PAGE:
Woodcut of the original Green Dragon Tavern & Inn

Coined by Daniel Webster as the “Headquarters of the Revolution”, the original Green Dragon Tavern served as the general meeting place and think tank for events that would eventually shape our great nation to this day. Over two centuries ago, Samuel Adams, Dr. Joseph Warren, Paul Revere and other notable Founding Fathers met in secret at Green Dragon Tavern to discuss the events of their day and organize calls to action. Used as both a tavern and meeting space, the Sons of Liberty, Boston Committee of Correspondence and the Boston Caucus met to assess and respond to issues faced by a growing nation and its people under tyrannical rule.

These meetings led the Sons of Liberty to host one of the most famous tea parties in history on December 16, 1773, the Boston Tea Party! These secret meetings also led to the departure of Paul Revere on April 18, 1775, from the Tavern, on his famous midnight ride to Lexington and Concorde to warn Patriots that the “British are coming” to commandeer their weapons and capture John Hancock, Sam Adams and other militia leaders. Revere also initiated the preplanned warning system of lighting lamps, “One if by land, two if by sea.”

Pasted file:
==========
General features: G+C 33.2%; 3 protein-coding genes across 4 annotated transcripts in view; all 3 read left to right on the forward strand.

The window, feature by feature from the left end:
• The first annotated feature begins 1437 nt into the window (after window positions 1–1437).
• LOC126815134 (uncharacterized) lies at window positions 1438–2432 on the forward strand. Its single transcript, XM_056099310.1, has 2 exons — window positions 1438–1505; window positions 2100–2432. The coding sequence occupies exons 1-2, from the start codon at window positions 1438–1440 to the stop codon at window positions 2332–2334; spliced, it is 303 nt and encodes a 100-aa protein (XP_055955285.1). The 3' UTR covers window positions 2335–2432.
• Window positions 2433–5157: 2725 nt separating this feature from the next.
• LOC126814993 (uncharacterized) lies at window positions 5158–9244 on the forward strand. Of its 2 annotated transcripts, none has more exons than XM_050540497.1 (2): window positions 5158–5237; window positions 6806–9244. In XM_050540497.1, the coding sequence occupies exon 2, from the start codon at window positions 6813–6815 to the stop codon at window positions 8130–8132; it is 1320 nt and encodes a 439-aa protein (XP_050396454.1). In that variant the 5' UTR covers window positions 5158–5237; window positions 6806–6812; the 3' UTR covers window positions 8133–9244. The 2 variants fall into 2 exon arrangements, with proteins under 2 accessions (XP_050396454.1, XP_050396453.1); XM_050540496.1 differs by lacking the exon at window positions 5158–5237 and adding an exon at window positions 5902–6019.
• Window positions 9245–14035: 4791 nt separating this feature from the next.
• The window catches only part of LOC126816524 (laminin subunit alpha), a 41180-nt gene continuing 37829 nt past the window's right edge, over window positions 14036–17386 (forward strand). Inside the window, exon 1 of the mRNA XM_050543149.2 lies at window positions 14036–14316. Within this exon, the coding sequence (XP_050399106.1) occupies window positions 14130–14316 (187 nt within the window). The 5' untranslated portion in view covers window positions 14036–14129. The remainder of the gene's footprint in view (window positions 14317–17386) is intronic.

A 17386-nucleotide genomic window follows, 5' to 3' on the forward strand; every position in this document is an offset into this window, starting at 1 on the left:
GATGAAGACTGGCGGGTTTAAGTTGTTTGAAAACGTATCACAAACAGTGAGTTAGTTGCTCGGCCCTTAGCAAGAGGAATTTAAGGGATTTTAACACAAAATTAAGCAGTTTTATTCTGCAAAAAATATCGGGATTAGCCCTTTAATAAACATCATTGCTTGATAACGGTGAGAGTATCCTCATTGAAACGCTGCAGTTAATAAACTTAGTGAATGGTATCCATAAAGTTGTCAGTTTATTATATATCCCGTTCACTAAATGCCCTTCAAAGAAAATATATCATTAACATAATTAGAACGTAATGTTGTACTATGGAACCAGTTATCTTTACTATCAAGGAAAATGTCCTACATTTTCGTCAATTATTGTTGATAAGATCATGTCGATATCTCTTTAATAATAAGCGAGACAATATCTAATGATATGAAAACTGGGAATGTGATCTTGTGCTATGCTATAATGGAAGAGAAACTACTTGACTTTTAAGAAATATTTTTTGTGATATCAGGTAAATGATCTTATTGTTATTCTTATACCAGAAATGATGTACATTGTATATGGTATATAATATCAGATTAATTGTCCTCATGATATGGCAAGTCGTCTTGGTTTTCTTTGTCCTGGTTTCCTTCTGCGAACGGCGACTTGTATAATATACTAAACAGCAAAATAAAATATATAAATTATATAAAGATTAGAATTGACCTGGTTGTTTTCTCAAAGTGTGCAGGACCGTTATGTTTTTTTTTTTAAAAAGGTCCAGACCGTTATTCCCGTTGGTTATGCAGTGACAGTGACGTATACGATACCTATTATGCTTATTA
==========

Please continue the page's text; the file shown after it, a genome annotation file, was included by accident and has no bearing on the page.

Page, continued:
Green Dragon Tavern was acquired by the St. Andrews Lodge of Freemasons from a private owner around 1766. Once located on Union Street in Boston’s North End, the original Green Dragon Tavern was demolished in 1854. Little is actually know of the Tavern’s interior facade. Tavern’s of that time were often dimly lit with a central fireplace, low ceilings and steep staircases with narrow steps. It is believed that Green Dragon Tavern was named after the copper dragon that adorned its main entry, which as copper does so over time when exposed to the elements, turned patina green in color.